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The Levi Bellfield Chillenden Murders Confession

The statements, views and opinions expressed in this column are solely those of the author and do not necessarily represent those of this site. This site does not give financial, investment or medical advice.

Sunday was a unique day for the denizens of Britain; the Queen celebrated her Platinum Jubilee, a staggering seventy years on the throne. There was also a big crime story; it was revealed that serial killer Levi Bellfield had confessed to the Chillenden Murders, a horrific crime for which Michael Stone has been behind bars since the last Millennium.

If you are of a certain vintage, you will remember this crime well, and even if you are not, you may well be aware of Bellfield, who was last in court eleven years ago but has been in and out of the news ever since.

Last April, I reported that he was to face further charges, including murder. That was an exclusive, because I have long been following the Chillenden Murders and have had an intensive if sporadic correspondence with Michael Stone. I set up a dedicated website about the case in December 2002. In March 2003, it was moved to its own domain thanks to the generous support of a London businessman. Later, it picked up a second sponsor, who like the first has had run-ins with the police and knows how corrupt they can be. A second Michael Stone website is run by the man behind the Sherlock Holmes Museum.

Is there police corruption in this case? There certainly appears to be, or at the very least a willingness to accept the testimony of a man who would under any other circumstances be considered unworthy of belief. Michael Stone seemed a good suspect at the time, especially in view of his appalling criminal record, but the closer one looks, the less likely does he seem so. His two crimes of extreme violence were both committed against men, and in one of those he was playing the white knight. Levi Bellfield on the other hand fits the crime like a glove.

At his 2008 trial, Bellfield was convicted of two murders and one attempted murder, all of young women in West London, but his 2011 trial saw him convicted of an abduction and murder of schoolgirl Amanda Dowler at Walton-on-Thames. Her skeletal remains were found over twenty miles away months after she literally vanished off the street. This was in stark contrast to Bellfield’s previous victims who were hit over the head and left to die in situ. Kate Sheedy wasn’t hit with a hammer but run over then reversed over in his minivan. Miraculously, she survived, and it was her evidence more than anything else that put Bellfield behind bars.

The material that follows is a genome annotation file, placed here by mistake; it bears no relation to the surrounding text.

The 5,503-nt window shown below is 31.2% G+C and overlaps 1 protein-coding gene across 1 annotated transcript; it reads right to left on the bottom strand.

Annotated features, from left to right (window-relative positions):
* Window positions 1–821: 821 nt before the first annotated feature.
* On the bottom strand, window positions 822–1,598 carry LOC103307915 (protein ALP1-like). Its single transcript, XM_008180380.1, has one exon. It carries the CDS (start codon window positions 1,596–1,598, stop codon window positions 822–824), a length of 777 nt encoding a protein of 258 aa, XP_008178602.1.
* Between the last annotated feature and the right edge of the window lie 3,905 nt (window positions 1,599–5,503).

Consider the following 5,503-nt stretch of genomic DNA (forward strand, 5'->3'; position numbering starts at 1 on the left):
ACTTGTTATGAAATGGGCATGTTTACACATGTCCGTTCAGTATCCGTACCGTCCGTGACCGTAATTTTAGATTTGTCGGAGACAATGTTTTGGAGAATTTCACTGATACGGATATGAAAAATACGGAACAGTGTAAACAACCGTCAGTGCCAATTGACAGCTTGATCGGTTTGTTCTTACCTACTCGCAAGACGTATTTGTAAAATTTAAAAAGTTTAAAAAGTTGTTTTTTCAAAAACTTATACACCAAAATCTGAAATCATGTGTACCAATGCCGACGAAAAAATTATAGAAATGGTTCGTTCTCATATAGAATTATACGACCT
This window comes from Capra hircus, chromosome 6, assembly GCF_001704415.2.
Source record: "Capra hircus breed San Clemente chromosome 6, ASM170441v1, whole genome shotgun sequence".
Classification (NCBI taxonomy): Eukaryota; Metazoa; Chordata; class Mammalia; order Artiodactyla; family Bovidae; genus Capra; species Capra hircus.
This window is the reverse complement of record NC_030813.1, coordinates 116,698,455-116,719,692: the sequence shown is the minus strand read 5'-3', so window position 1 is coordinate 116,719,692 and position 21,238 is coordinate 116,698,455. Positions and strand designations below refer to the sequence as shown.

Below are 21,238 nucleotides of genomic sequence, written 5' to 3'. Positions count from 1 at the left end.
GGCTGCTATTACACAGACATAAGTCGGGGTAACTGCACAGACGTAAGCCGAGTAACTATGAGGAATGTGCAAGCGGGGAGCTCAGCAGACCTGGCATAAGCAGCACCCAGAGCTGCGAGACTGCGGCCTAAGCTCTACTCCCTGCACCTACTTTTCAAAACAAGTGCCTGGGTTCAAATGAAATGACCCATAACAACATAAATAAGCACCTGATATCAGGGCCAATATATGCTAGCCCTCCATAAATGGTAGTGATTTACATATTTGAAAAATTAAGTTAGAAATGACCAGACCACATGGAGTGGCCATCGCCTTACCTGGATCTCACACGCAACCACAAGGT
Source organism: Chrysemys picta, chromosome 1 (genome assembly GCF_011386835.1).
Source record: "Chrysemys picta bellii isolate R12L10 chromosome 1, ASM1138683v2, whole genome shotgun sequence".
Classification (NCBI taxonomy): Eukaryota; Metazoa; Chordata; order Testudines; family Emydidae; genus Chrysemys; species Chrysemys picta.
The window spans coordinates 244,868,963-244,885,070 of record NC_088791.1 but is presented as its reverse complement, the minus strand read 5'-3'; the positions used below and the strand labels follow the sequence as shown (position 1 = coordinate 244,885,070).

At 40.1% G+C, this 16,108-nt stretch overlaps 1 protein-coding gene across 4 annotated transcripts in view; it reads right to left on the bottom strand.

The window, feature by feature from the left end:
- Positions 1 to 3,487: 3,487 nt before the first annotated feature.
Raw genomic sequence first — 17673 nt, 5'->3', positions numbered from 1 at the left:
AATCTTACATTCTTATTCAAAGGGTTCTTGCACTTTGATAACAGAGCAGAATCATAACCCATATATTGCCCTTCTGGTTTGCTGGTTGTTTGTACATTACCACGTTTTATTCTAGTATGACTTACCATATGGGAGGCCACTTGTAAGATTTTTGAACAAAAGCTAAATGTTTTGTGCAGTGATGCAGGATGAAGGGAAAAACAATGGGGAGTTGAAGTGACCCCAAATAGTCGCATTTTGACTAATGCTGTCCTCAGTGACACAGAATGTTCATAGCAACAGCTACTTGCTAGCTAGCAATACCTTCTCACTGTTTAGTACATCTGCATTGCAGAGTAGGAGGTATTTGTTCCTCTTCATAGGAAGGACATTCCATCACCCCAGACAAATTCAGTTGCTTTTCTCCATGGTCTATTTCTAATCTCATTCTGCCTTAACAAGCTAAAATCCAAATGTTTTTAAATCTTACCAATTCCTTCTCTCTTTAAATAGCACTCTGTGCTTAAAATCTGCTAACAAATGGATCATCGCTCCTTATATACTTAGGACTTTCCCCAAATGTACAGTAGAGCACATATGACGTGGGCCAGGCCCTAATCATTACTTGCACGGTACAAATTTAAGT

I may not have been the very first person to suspect Bellfield of the Chillenden Murders but I was the first to put that thought into print, in April 2011. It would be nearly five years before reports in NewsBank made the same connection.

Michael Stone’s solicitor Paul Bacon is said to have received a detailed letter confessing to the murders. Bellfield is also said to have confessed to other crimes, including the 1990 murder of a woman in London. Are we to believe any of this, has Bellfield perhaps come to Jesus? No, but he would have the world believe he has come to Allah; he is now known as Yusuf Rahim. And if you believe that, you will probably believe Muhammad rode up to Heaven on a white horse.

I haven’t spoken to Paul Bacon for some time; he is now long past retirement age but is obviously no fool, and is taking this confession seriously. Having said that, this isn’t the first time Bellfield is said to have made such a confession. In 2017, the serial rapist Richard Baker claimed he had confessed to the Chillenden Murders; Bellfield rebuffed that alleged confession.  The barrister Mark McDonald, whom I have also met, spoke to Times Radio (of the London Times), and made it clear that this confession is to be taken seriously. He and Bacon have met with Bellfield several times. It should be borne in mind however that Michael Stone has spent the past twenty plus years behind bars because  of a so-called cell confession. When they are made by one prisoner against another, they are notoriously unreliable and should be disregarded without strong corroboration.

Six years ago, Colin Sutton, the lead detective on the original Bellfield murder investigation gave a possible motive for Bellfield’s then alleged latest confession: he likes to play games with the police, and especially to inflict emotional distress on the families of his victims. Although a firm believer in Michael Stone’s innocence, I have to say that unless Bellfield is able to come up with strong corroboration, this is very likely yet another dead end.


The statements, views and opinions expressed in this column are solely those of the author and do not necessarily represent those of this site. This site does not give financial, investment or medical advice.

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